Supreme Court

The Senate Has Confirmed Amy Coney Barrett to the Supreme Court

All Democrats voted in opposition, making Barrett's confirmation the most partisan since Reconstruction.


The Senate has voted 52–48 to confirm Amy Coney Barrett to the Supreme Court, filling the seat left by the late Ruth Bader Ginsburg and cementing a 6–3 conservative court majority.

Republicans were unified in support of Barrett, with the exception of Sen. Susan Collins (R–Maine), who cited the GOP's refusal to hold hearings for Judge Merrick Garland—former President Barack Obama's pick to replace Justice Antonin Scalia—in an election year. All Democrats were in opposition, making Barrett's confirmation the most partisan since Reconstruction.

That partisanship was on full display two weeks ago during Barrett's hearings before the Senate Judiciary Committee. Though the procedure was more civil than Justice Brett Kavanaugh's in 2018, Democratic senators spent much of their time lambasting the process and criticizing what they perceive as Barrett's opinions on various political issues. Republicans often countered with lectures to Democrats. Little time was devoted to discussing Barrett's judicial philosophy of originalism.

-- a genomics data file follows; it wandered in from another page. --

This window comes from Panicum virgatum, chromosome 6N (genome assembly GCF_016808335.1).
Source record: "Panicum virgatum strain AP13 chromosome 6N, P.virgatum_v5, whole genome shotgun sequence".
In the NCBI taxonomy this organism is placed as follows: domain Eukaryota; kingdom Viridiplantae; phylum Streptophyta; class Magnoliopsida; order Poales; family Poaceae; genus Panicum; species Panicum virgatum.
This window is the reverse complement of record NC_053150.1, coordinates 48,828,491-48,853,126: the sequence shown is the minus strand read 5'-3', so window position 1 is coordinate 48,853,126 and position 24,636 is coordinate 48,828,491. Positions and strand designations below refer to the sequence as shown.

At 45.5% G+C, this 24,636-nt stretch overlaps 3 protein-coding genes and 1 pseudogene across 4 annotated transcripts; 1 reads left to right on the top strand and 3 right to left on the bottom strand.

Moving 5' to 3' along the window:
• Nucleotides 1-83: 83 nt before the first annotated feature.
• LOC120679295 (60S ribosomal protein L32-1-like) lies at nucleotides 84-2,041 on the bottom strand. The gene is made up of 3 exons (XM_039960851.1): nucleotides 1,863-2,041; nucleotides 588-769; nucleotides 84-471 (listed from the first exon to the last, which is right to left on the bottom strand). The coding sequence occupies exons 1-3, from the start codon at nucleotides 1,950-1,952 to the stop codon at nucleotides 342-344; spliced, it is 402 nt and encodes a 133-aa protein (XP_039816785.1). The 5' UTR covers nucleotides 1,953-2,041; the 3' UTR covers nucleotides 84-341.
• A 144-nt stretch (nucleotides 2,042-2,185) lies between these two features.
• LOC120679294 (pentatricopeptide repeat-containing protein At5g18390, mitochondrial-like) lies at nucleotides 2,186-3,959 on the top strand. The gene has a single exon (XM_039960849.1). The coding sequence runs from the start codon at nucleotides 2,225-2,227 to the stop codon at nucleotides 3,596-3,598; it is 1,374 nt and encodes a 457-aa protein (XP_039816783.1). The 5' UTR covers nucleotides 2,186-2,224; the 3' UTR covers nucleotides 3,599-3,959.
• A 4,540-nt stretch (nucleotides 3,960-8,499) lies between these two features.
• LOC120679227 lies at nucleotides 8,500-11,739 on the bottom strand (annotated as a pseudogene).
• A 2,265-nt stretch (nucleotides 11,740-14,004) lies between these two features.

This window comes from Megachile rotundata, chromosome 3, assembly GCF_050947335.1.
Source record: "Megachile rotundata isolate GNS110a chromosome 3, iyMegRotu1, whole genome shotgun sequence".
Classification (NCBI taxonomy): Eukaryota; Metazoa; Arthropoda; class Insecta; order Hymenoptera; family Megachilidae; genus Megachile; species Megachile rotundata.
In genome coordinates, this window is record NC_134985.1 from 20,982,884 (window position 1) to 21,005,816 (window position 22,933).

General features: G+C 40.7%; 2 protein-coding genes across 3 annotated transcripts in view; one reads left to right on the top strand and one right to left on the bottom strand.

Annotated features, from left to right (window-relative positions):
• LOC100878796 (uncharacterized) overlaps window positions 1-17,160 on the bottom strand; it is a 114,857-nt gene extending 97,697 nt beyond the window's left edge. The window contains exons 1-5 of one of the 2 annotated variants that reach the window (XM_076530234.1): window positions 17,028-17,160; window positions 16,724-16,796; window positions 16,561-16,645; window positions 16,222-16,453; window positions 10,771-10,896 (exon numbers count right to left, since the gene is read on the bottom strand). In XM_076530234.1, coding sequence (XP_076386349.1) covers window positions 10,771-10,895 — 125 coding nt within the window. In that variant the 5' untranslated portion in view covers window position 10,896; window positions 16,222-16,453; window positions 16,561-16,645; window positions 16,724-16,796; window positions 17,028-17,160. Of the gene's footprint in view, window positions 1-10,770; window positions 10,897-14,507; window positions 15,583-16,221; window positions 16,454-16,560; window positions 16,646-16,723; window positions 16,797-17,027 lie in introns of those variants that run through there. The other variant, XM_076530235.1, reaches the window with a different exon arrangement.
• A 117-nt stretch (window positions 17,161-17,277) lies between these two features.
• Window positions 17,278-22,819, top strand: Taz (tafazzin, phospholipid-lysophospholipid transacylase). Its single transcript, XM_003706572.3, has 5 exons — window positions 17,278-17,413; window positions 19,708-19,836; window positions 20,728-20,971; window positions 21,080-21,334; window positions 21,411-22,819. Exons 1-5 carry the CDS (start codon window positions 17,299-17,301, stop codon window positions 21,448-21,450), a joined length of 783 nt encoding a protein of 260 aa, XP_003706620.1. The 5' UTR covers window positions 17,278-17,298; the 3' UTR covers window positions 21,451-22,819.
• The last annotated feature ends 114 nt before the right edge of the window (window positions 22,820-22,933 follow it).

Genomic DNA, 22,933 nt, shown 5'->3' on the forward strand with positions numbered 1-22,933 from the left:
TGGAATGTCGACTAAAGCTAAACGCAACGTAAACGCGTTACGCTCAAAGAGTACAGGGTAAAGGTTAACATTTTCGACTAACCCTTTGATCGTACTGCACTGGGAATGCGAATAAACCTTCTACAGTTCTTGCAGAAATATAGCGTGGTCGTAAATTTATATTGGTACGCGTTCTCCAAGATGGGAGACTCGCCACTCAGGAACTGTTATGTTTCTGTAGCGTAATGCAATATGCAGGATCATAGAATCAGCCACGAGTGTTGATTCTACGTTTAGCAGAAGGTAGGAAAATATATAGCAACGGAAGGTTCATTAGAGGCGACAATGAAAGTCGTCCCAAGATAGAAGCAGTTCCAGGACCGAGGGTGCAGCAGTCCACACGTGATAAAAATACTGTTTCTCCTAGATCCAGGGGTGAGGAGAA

Barrett's opponents posit that she'll dismantle precedents around the Affordable Care Act (ACA), abortion, and same-sex marriage, but there's scant evidence for that. Sen. Sheldon Whitehouse (D–R.I.) took things a step further, arguing that Barrett will accomplish the above as part of a far-right dark money plot, though the evidence he presented cut directly against his conclusion.

"The predictions that confirming Barrett will doom the ACA…should be viewed as Democratic fear mongering rather than realistic expectations," writes Reason's Jacob Sullum, calling such objections "implausible" and "confused." In a similar vein, Barrett said in 2013 that Roe v. Wade, the landmark case that legalized abortion nationwide, will likely remain in place, though courts may issue rulings on abortion funding. During her confirmation hearings, she called Obergefell v. Hodges, the decision that legalized same-sex marriage, an "important precedent."

Barrett is expected to be sworn in this evening by Associate Justice Clarence Thomas.